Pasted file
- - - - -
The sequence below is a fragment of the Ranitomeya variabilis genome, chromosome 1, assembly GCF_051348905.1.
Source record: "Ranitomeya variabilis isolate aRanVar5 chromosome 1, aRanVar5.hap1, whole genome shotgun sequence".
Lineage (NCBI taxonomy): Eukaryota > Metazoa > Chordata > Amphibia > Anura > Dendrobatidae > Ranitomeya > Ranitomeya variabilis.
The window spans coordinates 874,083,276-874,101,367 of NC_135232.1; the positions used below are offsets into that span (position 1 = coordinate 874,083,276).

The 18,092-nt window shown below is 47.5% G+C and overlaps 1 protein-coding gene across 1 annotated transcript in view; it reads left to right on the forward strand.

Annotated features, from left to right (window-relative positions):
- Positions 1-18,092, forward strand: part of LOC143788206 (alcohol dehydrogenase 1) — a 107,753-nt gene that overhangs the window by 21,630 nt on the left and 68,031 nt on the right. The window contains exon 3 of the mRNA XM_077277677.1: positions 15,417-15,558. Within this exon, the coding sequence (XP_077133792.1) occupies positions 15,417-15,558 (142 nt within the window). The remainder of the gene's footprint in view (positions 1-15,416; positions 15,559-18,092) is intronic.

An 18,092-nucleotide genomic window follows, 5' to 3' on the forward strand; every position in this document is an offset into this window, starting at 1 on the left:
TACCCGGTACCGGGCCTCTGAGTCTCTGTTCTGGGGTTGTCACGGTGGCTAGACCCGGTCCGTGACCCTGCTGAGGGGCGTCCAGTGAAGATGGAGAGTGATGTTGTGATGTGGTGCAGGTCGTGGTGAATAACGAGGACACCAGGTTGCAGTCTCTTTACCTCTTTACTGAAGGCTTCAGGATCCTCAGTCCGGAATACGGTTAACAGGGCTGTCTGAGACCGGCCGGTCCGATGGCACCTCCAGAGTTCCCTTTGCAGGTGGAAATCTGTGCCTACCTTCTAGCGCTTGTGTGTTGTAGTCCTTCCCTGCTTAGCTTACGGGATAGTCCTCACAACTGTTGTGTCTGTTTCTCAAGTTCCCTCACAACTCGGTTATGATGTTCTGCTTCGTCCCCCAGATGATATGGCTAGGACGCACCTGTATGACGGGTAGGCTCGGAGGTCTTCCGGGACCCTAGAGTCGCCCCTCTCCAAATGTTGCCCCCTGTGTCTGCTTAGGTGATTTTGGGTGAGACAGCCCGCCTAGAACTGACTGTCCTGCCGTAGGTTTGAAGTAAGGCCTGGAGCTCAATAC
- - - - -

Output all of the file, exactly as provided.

The sequence below is a fragment of the Ranitomeya variabilis genome, chromosome 1, assembly GCF_051348905.1.
Source record: "Ranitomeya variabilis isolate aRanVar5 chromosome 1, aRanVar5.hap1, whole genome shotgun sequence".
Lineage (NCBI taxonomy): Eukaryota > Metazoa > Chordata > Amphibia > Anura > Dendrobatidae > Ranitomeya > Ranitomeya variabilis.
The window spans coordinates 874,083,276-874,101,367 of NC_135232.1; the positions used below are offsets into that span (position 1 = coordinate 874,083,276).

The 18,092-nt window shown below is 47.5% G+C and overlaps 1 protein-coding gene across 1 annotated transcript in view; it reads left to right on the forward strand.

Annotated features, from left to right (window-relative positions):
- Positions 1-18,092, forward strand: part of LOC143788206 (alcohol dehydrogenase 1) — a 107,753-nt gene that overhangs the window by 21,630 nt on the left and 68,031 nt on the right. The window contains exon 3 of the mRNA XM_077277677.1: positions 15,417-15,558. Within this exon, the coding sequence (XP_077133792.1) occupies positions 15,417-15,558 (142 nt within the window). The remainder of the gene's footprint in view (positions 1-15,416; positions 15,559-18,092) is intronic.

An 18,092-nucleotide genomic window follows, 5' to 3' on the forward strand; every position in this document is an offset into this window, starting at 1 on the left:
TACCCGGTACCGGGCCTCTGAGTCTCTGTTCTGGGGTTGTCACGGTGGCTAGACCCGGTCCGTGACCCTGCTGAGGGGCGTCCAGTGAAGATGGAGAGTGATGTTGTGATGTGGTGCAGGTCGTGGTGAATAACGAGGACACCAGGTTGCAGTCTCTTTACCTCTTTACTGAAGGCTTCAGGATCCTCAGTCCGGAATACGGTTAACAGGGCTGTCTGAGACCGGCCGGTCCGATGGCACCTCCAGAGTTCCCTTTGCAGGTGGAAATCTGTGCCTACCTTCTAGCGCTTGTGTGTTGTAGTCCTTCCCTGCTTAGCTTACGGGATAGTCCTCACAACTGTTGTGTCTGTTTCTCAAGTTCCCTCACAACTCGGTTATGATGTTCTGCTTCGTCCCCCAGATGATATGGCTAGGACGCACCTGTATGACGGGTAGGCTCGGAGGTCTTCCGGGACCCTAGAGTCGCCCCTCTCCAAATGTTGCCCCCTGTGTCTGCTTAGGTGATTTTGGGTGAGACAGCCCGCCTAGAACTGACTGTCCTGCCGTAGGTTTGAAGTAAGGCCTGGAGCTCAATAC